Nobel laureate and former head of the U.N. nuclear agency Mohamed ElBaradei says he will run for Egypt's presidency as long as a new democratic system is in place.
ElBaradei told Egyptian ONTV channel Wednesday that new constitutional amendments in place to usher Egypt toward democracy are "superficial." He appealed to Egypt's military rulers to scrap them or delay a scheduled March 19 vote on them.
The constitutional amendments limit the terms for a president to run to two four-year terms. They also open the door for independents and opposition members to run. But ElBaradei says the changes don't limit the powers of president or give enough time for political parties to form.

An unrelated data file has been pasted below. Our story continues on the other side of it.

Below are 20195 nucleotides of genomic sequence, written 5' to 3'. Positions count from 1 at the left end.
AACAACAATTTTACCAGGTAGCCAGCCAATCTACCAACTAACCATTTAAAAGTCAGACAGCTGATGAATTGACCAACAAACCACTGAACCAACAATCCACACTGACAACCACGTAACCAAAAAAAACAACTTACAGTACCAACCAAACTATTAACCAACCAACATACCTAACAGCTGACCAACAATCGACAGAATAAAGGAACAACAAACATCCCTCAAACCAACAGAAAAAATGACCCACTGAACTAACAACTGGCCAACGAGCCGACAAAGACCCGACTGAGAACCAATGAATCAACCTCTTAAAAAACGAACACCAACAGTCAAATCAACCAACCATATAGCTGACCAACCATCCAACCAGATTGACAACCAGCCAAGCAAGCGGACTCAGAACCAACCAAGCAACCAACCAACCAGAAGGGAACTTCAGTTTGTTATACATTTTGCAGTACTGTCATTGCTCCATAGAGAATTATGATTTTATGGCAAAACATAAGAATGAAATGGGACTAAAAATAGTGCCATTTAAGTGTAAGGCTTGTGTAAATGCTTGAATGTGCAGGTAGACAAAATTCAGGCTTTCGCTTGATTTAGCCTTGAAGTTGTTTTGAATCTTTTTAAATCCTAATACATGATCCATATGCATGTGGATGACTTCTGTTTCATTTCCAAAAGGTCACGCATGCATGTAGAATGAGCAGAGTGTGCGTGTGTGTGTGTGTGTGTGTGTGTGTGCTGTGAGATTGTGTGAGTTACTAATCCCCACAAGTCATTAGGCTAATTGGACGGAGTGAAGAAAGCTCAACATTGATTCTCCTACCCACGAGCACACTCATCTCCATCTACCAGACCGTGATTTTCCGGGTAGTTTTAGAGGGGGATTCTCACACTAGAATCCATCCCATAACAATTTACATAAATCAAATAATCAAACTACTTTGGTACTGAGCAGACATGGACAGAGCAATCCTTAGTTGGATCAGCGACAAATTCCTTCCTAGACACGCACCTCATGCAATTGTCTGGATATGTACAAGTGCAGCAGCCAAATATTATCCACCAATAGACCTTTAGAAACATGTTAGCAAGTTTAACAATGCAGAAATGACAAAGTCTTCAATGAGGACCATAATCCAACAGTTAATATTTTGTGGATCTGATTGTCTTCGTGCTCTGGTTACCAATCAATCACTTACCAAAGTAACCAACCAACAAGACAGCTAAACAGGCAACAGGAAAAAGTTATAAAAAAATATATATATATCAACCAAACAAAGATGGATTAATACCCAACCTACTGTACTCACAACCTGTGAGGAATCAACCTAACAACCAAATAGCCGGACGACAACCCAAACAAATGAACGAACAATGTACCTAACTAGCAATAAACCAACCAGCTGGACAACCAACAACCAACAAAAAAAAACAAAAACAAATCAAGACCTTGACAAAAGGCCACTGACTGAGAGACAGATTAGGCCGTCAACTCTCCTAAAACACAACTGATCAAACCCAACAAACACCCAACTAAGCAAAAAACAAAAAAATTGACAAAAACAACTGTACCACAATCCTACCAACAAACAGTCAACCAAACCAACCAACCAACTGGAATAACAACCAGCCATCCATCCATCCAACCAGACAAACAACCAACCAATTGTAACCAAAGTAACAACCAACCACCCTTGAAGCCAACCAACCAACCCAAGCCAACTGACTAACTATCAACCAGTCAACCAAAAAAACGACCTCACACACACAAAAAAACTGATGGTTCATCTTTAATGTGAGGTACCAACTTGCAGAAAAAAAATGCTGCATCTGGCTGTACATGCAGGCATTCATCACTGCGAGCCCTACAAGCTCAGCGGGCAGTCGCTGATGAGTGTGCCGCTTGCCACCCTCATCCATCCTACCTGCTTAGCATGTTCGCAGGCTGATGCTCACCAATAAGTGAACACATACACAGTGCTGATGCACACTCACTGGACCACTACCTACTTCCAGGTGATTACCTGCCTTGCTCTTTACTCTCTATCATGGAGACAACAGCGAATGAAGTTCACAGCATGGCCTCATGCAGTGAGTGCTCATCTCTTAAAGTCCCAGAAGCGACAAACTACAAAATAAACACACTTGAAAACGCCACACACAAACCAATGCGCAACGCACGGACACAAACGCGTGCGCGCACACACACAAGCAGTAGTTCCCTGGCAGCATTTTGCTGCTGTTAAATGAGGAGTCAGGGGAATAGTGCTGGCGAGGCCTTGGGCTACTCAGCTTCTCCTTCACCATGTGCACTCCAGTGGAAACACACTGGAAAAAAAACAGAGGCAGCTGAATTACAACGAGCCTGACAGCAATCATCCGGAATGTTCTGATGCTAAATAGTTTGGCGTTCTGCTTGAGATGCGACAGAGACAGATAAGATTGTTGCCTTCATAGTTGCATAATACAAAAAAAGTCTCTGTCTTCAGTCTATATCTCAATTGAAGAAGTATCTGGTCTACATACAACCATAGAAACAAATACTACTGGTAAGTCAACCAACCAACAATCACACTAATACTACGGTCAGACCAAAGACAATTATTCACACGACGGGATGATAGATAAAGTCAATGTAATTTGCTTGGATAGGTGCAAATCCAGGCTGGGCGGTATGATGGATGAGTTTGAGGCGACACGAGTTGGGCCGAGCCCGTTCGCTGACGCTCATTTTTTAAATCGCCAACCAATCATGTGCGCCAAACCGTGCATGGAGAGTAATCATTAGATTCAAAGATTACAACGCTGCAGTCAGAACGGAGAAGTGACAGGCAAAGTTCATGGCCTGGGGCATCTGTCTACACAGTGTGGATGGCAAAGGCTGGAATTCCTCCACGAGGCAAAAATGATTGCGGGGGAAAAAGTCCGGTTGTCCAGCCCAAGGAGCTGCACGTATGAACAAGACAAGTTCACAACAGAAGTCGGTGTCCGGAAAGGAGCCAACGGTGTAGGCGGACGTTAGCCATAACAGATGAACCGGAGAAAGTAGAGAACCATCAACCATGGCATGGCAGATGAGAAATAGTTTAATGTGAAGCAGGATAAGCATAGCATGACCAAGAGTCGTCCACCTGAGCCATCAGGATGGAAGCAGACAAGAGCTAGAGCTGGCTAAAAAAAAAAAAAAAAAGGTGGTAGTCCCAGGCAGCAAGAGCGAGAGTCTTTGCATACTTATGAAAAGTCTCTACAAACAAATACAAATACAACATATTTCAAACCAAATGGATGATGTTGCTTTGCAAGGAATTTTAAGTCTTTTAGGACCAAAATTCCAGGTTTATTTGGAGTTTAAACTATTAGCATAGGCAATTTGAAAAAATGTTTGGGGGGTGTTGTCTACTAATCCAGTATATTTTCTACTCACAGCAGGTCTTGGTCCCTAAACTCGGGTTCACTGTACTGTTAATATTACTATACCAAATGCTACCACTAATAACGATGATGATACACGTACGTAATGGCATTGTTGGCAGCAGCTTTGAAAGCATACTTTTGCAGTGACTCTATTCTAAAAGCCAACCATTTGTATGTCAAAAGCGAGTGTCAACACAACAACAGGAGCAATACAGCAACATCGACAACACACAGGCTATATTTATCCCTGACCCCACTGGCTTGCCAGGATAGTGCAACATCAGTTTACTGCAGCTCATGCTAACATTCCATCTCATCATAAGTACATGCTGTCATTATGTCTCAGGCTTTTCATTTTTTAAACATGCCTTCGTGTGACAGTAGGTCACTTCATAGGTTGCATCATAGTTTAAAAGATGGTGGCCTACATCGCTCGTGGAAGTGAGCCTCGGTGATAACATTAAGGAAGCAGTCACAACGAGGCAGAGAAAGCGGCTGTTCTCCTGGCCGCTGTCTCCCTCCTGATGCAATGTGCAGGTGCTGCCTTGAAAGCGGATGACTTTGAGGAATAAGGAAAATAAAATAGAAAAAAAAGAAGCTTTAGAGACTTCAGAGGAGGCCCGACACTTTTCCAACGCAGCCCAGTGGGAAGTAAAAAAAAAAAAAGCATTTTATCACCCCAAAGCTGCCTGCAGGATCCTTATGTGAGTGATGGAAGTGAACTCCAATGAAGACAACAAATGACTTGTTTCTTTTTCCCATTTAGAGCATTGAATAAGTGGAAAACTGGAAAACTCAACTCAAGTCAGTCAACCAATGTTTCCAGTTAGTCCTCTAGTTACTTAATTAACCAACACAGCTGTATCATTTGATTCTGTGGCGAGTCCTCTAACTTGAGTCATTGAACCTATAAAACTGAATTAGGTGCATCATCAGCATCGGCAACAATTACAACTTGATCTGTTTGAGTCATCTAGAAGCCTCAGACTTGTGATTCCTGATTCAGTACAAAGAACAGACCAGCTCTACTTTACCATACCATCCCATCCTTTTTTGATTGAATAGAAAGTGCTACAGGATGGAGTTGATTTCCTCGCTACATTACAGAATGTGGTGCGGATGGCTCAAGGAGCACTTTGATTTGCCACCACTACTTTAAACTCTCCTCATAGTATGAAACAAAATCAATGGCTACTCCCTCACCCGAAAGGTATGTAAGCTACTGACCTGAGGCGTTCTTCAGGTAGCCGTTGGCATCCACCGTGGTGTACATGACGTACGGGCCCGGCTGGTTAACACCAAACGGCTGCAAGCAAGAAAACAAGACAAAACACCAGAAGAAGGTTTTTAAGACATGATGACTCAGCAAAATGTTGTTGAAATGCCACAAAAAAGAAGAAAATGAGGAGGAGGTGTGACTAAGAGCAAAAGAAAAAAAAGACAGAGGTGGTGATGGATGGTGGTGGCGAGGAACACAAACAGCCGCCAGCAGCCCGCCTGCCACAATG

ElBaradei said he would vote against constitutional amendments in a referendum on March 19, adding that a new constitution must be drawn instead.
"I will not vote for these constitutional amendments, I will vote against these amendments," ElBaradei added.
"The current constitution fell. It would be an insult to the revolution if we decided to retrieve this constitution," he said, calling instead for "a new constitution, a presidential vote and then parliamentary vote".